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Commentary: Opportunity and Challenge in ‘No Child’ Rewrite

Guest contributor | December 14, 2015



No_Child_Left_Behind_Act

President George W. Bush signs the No Child Left Behind Act into law in 2001.

By Chris Hofmann

President Obama last week signed the most important education legislation in over a decade, the long-awaited reauthorization of ESEA and No Child Left Behind. The provisions of the law will have a profound effect on what school is like for my class of 26 fourth graders and will reverberate throughout the everyday educational experiences of our nation’s 50 million K-12 students.

The bill, the Every Student Succeeds Act (ESSA), is a significant improvement over earlier versions and makes key changes to the way we hold schools accountable for what students learn. It also provides a critical opportunity for experimentation and research in what makes a great school. That said, the law is not without its challenges. Ultimately, it will only live up to ESEA’s legacy as a seminal civil rights law if educators, parents and students hold state lawmakers accountable for learning from past efforts and making changes that improve outcomes for all students.

One way that ESSA improves upon No Child Left Behind is that it recognizes that proficiency on state tests is only one dimension of a school’s quality.

When I think about my fourth graders, I realize that no single data point can truly capture who my students are or what they can do. Likewise, no single data point linked to a state test score can truly capture the educational experience of a school. ESSA recognizes this and requires states to include at least four academic indicators: proficiency on state tests, English language proficiency, high school graduation rates and a fourth state-determined factor of academic quality.

The law also requires states to incorporate at least one other measure of an entirely different sort that aims to tap into the other factors that make a school great. The states will be left to choose this measure, but it could include anything from surveys of family and student engagement to gauges of school discipline and safety.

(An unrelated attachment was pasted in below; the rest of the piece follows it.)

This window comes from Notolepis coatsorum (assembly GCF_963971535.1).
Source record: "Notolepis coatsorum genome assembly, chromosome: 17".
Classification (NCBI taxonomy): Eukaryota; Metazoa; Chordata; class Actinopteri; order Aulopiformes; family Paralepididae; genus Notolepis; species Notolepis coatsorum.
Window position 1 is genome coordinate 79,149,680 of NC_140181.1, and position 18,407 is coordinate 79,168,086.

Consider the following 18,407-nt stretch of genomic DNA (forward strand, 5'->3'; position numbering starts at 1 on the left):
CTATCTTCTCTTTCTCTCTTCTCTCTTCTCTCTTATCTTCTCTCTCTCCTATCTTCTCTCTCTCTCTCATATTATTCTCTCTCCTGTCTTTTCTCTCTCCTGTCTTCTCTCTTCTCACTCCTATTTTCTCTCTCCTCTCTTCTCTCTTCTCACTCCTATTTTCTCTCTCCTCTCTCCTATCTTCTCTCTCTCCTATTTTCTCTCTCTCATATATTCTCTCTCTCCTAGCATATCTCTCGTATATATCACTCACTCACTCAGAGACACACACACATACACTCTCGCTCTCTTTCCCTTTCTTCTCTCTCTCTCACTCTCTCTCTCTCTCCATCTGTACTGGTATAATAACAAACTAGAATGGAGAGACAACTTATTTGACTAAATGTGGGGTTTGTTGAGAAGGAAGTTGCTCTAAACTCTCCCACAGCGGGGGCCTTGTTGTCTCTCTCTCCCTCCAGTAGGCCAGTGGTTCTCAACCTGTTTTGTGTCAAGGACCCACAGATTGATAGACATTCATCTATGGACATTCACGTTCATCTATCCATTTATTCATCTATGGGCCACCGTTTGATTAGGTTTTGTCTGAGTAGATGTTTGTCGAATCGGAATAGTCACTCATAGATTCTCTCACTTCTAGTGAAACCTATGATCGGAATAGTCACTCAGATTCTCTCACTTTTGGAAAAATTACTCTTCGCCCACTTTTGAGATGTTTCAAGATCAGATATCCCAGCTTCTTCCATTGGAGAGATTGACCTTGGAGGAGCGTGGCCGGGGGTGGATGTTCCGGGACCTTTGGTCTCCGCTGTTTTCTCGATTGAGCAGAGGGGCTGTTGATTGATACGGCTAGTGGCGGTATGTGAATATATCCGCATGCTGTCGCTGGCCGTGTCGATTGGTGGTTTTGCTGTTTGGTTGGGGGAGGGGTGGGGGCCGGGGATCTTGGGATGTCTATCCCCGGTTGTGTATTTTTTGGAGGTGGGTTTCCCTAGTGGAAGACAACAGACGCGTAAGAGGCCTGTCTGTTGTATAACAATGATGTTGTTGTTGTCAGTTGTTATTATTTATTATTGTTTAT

This is great news for schools. For the last six years, I’ve worked at a 2015 National Blue Ribbon school in east Los Angeles. What makes our school great is not just our high levels of student learning; it’s the way we celebrate our students’ growth. It’s also the way we get to know our families with home visits and the way we encourage parental support with frequent communication. It’s the way we continue to think about and evaluate how we nurture our students’ confidence and character. 

All of these are critically important factors in making a school a vibrant and wonderful place for kids. And with the passage of ESSA, states now have the opportunity to craft accountability systems that account for what teachers, students and parents value.

Of course, our school’s north star is always student learning. Thankfully, ESSA strikes a balance between student learning and other factors in determining a school’s quality. In a significant improvement over earlier drafts of the bill, the final law requires states’ accountability systems to count academic indicators “much more” than the other factors. This will prevent states and schools from using other data points to mask low academic performance. 

In this way, ESSA rightly keeps the focus on a school’s central purpose, teaching knowledge and skills students need to be successful in a competitive world, while acknowledging that there is so much more to a great school.

With 50 states developing their own accountability systems, this moment provides us with a unique opportunity to research and innovate. California should experiment with creating measures that capture students’ academic growth over time. We should experiment with different ways to gather and synthesize non-academic factors of school quality and with how we would weigh all of these distinct factors to create an accountability system focused on what we value in a school.

Most importantly, on a state and federal level, we need to study closely the effects of these systems, learn from each other’s successes and failures and quickly make improvements. There will be a tremendous amount of learning to be done in the next few years and, like our students, we all need to be ready to learn and grow.

Let’s start this new chapter in American education on a high note. Let’s create accountability systems based on what we think is truly important about a school. Let’s be ready to learn from each other. And most importantly, let’s be vigilant in making sure all kids get what they need to thrive.


Chris Hofmann is a fourth grade teacher at a public charter elementary school in east Los Angeles and a Teach Plus Teaching Policy Fellow.

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